Thiruvananthapuram, Aug 30 IANS | 12 months ago

Nearly a quarter of young rural men in Kerala's Thiruvanathapuram district are prone to the habit of smoking, says a study.


While 21.1 percent of young men (15-24 years) are prone to the smoking habit, 22.2 percent of men between the ages of 55 and 64 gravitated towards smokeless tobacco products, shows the study conducted in rural areas of Thiruvananthapuram district.

The results of the study, conducted by the Sree Chitra Tirunal Institute for Medical Sciences and Technology here, have been summarised in an article titled 'Incidence of Tobacco Use Among Adults (15-64 years) in Rural Kerala' published in a recent edition of Asia-Pacific Journal of Public Health.

The study evaluated the incidence of current smoking and current smokeless tobacco use over a seven-year period in a sample of 452 males and females aged 15 to 64 years.

At the start of the study in 2003, of the total of 452 people, 385 were current non-smokers and 402 were current non-users of smokeless tobacco.

A follow-up conducted in 2010 showed that 14.3 percent and 14.2 percent men became current smokers and current smokeless tobacco users, respectively.

Current smokers and current smokeless tobacco users are defined as those who used any of these products in the last 30 days.

Smoking products include cigarettes and bidis while smokeless tobacco products included in the study are snuff, betel quid with tobacco, gutkha or khaini.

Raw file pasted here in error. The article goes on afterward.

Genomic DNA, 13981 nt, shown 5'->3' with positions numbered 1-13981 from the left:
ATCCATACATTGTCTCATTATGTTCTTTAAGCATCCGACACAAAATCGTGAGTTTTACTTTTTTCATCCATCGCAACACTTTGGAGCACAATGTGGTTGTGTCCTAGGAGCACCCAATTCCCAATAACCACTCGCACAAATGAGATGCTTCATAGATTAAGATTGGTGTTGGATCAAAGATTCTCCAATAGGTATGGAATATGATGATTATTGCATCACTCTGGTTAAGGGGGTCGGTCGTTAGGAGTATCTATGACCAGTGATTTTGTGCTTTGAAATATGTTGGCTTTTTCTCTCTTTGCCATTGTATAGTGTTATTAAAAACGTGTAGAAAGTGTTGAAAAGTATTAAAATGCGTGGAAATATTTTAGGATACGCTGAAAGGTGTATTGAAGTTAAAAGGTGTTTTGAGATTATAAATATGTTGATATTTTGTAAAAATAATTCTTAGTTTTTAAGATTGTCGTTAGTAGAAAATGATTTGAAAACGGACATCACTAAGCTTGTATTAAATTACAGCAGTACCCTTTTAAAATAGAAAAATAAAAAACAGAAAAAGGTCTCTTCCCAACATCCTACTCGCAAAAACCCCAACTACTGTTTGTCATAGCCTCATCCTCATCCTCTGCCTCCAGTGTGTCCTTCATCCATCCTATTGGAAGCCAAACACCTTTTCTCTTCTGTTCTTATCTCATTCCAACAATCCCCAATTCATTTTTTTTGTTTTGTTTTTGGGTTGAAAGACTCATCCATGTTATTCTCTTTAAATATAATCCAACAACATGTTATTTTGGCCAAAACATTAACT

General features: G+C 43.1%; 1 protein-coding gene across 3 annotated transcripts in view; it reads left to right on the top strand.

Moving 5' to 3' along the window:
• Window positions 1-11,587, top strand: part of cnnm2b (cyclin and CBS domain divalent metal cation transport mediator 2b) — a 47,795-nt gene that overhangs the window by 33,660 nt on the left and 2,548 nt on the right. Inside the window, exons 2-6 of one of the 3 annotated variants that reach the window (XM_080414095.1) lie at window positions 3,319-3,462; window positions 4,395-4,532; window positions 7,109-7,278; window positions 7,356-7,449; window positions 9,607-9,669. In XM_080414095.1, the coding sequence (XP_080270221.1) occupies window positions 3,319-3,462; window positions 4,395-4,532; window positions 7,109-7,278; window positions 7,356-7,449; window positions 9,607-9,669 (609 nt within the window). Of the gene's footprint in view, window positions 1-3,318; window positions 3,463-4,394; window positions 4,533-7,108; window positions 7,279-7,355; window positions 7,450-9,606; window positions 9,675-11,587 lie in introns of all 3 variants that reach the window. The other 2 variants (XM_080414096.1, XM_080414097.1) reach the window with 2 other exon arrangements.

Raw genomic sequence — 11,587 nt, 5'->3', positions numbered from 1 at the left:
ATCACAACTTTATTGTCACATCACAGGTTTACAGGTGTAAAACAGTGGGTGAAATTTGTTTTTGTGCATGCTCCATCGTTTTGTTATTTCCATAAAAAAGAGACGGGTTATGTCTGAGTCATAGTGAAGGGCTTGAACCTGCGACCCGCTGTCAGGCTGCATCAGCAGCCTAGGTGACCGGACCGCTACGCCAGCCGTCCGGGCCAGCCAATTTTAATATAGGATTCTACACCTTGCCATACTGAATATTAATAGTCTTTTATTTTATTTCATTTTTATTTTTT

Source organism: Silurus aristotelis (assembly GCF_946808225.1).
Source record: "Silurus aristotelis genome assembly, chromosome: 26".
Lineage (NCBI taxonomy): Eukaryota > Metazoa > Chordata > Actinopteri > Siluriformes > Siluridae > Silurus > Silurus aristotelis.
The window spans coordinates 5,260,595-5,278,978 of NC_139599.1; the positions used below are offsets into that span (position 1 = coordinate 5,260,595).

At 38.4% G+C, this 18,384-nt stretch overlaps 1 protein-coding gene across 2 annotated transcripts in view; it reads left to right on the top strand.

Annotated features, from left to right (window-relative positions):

The study also throws up the trend of smokeless tobacco use among women when 9.7 percent of older women (55-64 years) became current smokeless tobacco users.

While there is seen a shift of preference from smoking to smokeless tobacco among men, it does not, however, translate itself to total abstinence from smoking.

The study observed that a high 45.5 percent continued smoking even when they took up smokeless tobacco use and none of the new smokeless tobacco users quit its use when they took up smoking.

T. Sathish, principal author of the study report, said the only way out is to effectively implement the relevant law.

In India, smoking is prohibited in public places since Oct 2, 2008 under the Prohibition of Smoking in Public Places Rules, 2008 and Cigarettes and Other Tobacco Products (Prohibition of Advertisement and Regulation of Trade and Commerce, Production, Supply and Distribution) Act, 2003.

(Posted on 30-08-2013)